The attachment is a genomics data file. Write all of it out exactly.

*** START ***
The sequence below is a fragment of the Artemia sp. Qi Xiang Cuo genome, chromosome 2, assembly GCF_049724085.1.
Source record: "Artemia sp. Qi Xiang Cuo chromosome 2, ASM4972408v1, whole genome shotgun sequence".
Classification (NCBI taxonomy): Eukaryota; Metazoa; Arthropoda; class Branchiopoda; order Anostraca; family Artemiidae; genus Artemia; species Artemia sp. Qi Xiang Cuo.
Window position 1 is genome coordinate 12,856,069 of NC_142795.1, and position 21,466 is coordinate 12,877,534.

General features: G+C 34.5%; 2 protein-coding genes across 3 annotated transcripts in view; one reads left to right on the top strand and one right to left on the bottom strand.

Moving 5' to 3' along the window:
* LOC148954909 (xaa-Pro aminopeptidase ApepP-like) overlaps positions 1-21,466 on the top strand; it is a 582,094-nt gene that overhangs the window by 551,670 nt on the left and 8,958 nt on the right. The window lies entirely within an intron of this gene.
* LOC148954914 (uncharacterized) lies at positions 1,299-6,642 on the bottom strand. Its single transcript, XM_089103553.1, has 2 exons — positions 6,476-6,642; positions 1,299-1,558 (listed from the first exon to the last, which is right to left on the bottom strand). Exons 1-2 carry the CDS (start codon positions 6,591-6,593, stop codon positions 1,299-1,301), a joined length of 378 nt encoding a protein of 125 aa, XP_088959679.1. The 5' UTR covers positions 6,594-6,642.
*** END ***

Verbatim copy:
The sequence below is a fragment of the Artemia sp. Qi Xiang Cuo genome, chromosome 2, assembly GCF_049724085.1.
Source record: "Artemia sp. Qi Xiang Cuo chromosome 2, ASM4972408v1, whole genome shotgun sequence".
Classification (NCBI taxonomy): Eukaryota; Metazoa; Arthropoda; class Branchiopoda; order Anostraca; family Artemiidae; genus Artemia; species Artemia sp. Qi Xiang Cuo.
Window position 1 is genome coordinate 12,856,069 of NC_142795.1, and position 21,466 is coordinate 12,877,534.

General features: G+C 34.5%; 2 protein-coding genes across 3 annotated transcripts in view; one reads left to right on the top strand and one right to left on the bottom strand.

Moving 5' to 3' along the window:
* LOC148954909 (xaa-Pro aminopeptidase ApepP-like) overlaps positions 1-21,466 on the top strand; it is a 582,094-nt gene that overhangs the window by 551,670 nt on the left and 8,958 nt on the right. The window lies entirely within an intron of this gene.
* LOC148954914 (uncharacterized) lies at positions 1,299-6,642 on the bottom strand. Its single transcript, XM_089103553.1, has 2 exons — positions 6,476-6,642; positions 1,299-1,558 (listed from the first exon to the last, which is right to left on the bottom strand). Exons 1-2 carry the CDS (start codon positions 6,591-6,593, stop codon positions 1,299-1,301), a joined length of 378 nt encoding a protein of 125 aa, XP_088959679.1. The 5' UTR covers positions 6,594-6,642.